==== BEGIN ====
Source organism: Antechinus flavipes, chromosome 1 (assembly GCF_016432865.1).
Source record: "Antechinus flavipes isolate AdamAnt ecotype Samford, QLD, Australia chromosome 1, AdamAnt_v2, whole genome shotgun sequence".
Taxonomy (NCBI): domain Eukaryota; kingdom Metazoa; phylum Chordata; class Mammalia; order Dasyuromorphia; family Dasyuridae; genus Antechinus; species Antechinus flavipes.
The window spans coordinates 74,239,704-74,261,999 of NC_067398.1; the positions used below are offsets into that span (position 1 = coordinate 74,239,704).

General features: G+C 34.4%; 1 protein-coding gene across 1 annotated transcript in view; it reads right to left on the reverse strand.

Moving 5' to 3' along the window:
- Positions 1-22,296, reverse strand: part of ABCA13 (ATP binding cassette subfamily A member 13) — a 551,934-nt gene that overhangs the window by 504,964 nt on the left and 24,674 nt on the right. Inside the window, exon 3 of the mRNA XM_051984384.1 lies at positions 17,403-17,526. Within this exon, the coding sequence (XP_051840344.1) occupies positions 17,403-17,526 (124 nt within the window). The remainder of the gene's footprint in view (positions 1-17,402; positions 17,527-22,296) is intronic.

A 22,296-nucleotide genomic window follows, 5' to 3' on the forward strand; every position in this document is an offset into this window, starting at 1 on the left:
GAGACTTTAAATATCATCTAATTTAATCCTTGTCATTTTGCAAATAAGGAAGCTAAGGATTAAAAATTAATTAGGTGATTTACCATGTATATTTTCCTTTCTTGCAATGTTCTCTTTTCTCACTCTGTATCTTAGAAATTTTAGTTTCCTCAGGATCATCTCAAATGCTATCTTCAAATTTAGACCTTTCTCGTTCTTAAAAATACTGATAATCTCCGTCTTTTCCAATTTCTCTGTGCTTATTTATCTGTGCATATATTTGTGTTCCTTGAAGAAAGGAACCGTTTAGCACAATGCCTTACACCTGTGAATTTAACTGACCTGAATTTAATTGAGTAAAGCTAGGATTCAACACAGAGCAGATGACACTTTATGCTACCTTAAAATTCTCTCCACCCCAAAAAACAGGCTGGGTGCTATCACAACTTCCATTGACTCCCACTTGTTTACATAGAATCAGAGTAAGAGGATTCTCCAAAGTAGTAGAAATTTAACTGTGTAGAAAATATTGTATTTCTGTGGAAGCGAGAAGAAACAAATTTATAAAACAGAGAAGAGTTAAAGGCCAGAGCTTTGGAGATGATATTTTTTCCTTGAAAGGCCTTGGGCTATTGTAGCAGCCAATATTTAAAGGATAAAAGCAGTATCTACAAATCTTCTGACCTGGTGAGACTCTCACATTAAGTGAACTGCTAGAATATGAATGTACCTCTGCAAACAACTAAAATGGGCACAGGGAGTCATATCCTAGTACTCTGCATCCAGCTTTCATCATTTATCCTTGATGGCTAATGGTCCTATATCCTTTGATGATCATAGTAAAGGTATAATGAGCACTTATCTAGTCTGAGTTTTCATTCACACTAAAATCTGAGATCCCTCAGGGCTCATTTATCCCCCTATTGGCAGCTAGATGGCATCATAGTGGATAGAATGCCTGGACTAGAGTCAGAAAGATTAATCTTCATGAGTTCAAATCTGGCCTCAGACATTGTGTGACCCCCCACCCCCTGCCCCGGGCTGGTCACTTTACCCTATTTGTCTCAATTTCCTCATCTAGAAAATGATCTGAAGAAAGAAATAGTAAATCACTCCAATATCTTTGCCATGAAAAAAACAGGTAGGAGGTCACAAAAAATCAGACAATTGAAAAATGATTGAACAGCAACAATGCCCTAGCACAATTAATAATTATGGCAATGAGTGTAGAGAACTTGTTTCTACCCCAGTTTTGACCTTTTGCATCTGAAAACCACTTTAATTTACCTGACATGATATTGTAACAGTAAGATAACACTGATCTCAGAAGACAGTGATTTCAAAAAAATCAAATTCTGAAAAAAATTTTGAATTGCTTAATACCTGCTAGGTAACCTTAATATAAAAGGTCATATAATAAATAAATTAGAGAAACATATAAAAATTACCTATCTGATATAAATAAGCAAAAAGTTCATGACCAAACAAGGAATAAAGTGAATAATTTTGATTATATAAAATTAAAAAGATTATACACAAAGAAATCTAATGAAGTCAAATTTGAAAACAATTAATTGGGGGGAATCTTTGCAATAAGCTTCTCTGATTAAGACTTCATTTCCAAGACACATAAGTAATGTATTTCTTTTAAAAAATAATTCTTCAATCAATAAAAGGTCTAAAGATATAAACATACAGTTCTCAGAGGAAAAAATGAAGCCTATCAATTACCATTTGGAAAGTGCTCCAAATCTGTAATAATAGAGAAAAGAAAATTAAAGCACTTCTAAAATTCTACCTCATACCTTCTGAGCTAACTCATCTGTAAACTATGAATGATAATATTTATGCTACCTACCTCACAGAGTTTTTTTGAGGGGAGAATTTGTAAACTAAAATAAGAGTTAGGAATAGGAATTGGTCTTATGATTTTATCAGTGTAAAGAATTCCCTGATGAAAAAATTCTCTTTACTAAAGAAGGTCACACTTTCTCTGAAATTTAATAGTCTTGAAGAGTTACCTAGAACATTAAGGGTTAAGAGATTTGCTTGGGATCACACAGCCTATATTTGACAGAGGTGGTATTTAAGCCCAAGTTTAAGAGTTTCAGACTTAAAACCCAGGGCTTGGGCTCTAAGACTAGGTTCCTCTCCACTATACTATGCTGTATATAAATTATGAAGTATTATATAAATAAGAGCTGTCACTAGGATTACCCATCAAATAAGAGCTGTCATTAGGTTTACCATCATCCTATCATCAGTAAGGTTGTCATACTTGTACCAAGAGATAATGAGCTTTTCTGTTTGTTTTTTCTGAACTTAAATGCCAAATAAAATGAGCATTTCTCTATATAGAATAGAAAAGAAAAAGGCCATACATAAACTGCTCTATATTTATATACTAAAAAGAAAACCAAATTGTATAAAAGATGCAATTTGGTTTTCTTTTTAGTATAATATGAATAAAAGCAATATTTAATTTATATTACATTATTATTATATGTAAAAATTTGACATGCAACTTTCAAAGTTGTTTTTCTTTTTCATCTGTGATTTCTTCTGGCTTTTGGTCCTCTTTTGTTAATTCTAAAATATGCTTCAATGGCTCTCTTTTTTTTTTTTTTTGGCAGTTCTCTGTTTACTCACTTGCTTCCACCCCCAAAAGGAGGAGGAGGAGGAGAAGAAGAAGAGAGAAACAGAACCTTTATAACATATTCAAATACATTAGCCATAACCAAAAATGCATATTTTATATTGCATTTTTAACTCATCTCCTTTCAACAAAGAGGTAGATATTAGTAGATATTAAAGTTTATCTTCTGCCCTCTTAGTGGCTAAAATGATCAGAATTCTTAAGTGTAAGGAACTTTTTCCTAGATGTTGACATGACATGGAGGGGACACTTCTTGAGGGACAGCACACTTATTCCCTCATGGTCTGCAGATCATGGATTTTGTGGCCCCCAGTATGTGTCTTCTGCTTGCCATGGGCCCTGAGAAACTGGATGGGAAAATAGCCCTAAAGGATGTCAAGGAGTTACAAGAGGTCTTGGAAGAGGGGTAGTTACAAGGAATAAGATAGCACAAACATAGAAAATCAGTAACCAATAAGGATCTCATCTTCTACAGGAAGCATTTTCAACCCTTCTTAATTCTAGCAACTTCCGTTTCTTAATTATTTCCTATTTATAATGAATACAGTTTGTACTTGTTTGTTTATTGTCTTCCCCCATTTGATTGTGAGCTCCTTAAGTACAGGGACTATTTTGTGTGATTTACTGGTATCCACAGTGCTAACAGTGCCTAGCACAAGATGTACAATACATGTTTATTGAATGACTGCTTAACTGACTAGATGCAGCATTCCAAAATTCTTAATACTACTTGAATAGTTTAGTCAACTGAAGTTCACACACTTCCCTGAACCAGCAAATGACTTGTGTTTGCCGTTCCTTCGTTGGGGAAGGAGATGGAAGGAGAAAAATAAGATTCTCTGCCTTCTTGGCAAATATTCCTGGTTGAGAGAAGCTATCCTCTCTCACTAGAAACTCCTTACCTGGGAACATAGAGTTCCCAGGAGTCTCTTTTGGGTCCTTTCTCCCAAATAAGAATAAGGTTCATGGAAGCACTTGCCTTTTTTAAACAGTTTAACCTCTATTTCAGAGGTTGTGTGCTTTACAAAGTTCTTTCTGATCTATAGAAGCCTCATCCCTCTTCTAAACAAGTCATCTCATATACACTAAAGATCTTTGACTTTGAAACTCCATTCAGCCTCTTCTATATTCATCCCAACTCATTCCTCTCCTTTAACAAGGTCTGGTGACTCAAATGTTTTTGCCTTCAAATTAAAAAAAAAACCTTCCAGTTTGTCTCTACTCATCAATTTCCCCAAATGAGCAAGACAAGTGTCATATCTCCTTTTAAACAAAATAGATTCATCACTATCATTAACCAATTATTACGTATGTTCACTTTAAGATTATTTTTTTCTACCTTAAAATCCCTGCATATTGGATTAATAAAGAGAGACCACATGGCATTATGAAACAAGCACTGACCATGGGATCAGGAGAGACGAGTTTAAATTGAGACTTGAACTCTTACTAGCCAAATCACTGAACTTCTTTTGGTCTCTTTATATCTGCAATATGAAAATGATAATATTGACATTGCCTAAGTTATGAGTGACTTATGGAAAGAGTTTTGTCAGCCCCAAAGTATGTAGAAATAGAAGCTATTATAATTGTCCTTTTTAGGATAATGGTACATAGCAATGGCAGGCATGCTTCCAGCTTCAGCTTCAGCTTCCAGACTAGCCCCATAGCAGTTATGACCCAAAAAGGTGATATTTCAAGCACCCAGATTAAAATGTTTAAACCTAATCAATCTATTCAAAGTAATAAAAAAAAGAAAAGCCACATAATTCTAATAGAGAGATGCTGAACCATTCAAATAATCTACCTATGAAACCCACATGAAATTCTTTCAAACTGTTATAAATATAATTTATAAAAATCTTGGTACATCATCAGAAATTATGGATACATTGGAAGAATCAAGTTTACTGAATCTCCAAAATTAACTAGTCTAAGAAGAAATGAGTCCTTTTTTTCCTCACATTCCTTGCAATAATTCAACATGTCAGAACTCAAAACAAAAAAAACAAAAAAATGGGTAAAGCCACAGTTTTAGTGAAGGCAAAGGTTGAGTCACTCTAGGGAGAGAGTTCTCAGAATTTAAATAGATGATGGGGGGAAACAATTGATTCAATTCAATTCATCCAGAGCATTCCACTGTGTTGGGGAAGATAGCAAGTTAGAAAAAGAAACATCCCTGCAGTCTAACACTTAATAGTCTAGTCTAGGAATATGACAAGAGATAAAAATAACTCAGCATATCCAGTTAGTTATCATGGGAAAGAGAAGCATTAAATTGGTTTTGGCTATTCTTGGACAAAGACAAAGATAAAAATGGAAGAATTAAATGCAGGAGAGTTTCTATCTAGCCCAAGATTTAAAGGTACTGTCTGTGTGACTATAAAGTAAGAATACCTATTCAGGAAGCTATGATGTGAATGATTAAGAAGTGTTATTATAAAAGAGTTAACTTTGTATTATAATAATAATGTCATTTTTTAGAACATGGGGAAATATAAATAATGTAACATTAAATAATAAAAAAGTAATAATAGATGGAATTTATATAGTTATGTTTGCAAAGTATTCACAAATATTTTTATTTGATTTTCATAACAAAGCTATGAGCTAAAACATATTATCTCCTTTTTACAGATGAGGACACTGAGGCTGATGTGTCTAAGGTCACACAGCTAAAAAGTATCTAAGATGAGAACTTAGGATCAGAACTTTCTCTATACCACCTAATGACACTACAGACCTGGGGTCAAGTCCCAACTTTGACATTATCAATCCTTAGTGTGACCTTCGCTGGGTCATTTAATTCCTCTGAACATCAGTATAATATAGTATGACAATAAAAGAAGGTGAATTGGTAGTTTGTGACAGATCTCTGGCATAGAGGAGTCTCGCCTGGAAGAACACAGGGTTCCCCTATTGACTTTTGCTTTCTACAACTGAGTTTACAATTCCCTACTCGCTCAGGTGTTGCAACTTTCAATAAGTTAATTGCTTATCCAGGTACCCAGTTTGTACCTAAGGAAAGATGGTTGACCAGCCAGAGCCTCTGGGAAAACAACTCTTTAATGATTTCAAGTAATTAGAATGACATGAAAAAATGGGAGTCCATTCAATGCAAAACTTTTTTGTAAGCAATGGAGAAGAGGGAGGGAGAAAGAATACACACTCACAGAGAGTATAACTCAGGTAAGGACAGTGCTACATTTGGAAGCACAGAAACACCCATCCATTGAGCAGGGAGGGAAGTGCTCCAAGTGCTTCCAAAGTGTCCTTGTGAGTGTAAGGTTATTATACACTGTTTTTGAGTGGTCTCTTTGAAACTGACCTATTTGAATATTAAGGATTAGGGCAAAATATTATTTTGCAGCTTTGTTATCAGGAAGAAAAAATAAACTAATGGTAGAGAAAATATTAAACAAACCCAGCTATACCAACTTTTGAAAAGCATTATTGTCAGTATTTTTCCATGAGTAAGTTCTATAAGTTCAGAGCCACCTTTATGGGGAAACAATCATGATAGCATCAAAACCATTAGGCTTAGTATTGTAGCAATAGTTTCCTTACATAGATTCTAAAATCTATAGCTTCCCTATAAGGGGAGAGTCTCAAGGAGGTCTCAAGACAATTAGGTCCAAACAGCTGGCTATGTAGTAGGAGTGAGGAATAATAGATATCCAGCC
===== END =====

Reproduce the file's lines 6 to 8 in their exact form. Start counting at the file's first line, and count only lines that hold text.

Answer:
Moving 5' to 3' along the window:
- Positions 1-22,296, reverse strand: part of ABCA13 (ATP binding cassette subfamily A member 13) — a 551,934-nt gene that overhangs the window by 504,964 nt on the left and 24,674 nt on the right. Inside the window, exon 3 of the mRNA XM_051984384.1 lies at positions 17,403-17,526. Within this exon, the coding sequence (XP_051840344.1) occupies positions 17,403-17,526 (124 nt within the window). The remainder of the gene's footprint in view (positions 1-17,402; positions 17,527-22,296) is intronic.

A 22,296-nucleotide genomic window follows, 5' to 3' on the forward strand; every position in this document is an offset into this window, starting at 1 on the left: